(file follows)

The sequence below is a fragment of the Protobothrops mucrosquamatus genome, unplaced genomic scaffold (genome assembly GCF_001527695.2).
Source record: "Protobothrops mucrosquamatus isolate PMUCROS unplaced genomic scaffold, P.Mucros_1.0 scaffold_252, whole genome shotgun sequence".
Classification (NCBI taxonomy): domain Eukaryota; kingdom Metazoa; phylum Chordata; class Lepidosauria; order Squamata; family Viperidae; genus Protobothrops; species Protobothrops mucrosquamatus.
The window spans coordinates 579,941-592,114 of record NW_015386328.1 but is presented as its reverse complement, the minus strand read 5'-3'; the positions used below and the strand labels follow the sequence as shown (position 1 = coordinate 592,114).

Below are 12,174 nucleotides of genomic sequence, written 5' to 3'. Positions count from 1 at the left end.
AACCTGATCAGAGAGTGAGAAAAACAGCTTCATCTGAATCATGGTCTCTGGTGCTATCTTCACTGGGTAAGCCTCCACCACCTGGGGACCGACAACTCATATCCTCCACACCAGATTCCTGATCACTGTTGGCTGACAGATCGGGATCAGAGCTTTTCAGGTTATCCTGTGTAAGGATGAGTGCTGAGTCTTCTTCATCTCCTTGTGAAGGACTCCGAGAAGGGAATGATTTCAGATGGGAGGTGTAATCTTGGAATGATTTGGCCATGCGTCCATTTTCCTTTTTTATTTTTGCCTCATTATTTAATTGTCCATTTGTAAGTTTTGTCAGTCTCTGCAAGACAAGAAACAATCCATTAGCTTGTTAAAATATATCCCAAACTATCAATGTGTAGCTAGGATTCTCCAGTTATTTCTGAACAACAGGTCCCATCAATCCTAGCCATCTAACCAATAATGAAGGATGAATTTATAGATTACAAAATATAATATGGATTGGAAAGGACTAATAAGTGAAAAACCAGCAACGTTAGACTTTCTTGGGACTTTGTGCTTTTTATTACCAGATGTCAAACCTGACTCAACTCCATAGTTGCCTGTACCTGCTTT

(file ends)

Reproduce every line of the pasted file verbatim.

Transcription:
The sequence below is a fragment of the Protobothrops mucrosquamatus genome, unplaced genomic scaffold (genome assembly GCF_001527695.2).
Source record: "Protobothrops mucrosquamatus isolate PMUCROS unplaced genomic scaffold, P.Mucros_1.0 scaffold_252, whole genome shotgun sequence".
Classification (NCBI taxonomy): domain Eukaryota; kingdom Metazoa; phylum Chordata; class Lepidosauria; order Squamata; family Viperidae; genus Protobothrops; species Protobothrops mucrosquamatus.
The window spans coordinates 579,941-592,114 of record NW_015386328.1 but is presented as its reverse complement, the minus strand read 5'-3'; the positions used below and the strand labels follow the sequence as shown (position 1 = coordinate 592,114).

Below are 12,174 nucleotides of genomic sequence, written 5' to 3'. Positions count from 1 at the left end.
AACCTGATCAGAGAGTGAGAAAAACAGCTTCATCTGAATCATGGTCTCTGGTGCTATCTTCACTGGGTAAGCCTCCACCACCTGGGGACCGACAACTCATATCCTCCACACCAGATTCCTGATCACTGTTGGCTGACAGATCGGGATCAGAGCTTTTCAGGTTATCCTGTGTAAGGATGAGTGCTGAGTCTTCTTCATCTCCTTGTGAAGGACTCCGAGAAGGGAATGATTTCAGATGGGAGGTGTAATCTTGGAATGATTTGGCCATGCGTCCATTTTCCTTTTTTATTTTTGCCTCATTATTTAATTGTCCATTTGTAAGTTTTGTCAGTCTCTGCAAGACAAGAAACAATCCATTAGCTTGTTAAAATATATCCCAAACTATCAATGTGTAGCTAGGATTCTCCAGTTATTTCTGAACAACAGGTCCCATCAATCCTAGCCATCTAACCAATAATGAAGGATGAATTTATAGATTACAAAATATAATATGGATTGGAAAGGACTAATAAGTGAAAAACCAGCAACGTTAGACTTTCTTGGGACTTTGTGCTTTTTATTACCAGATGTCAAACCTGACTCAACTCCATAGTTGCCTGTACCTGCTTT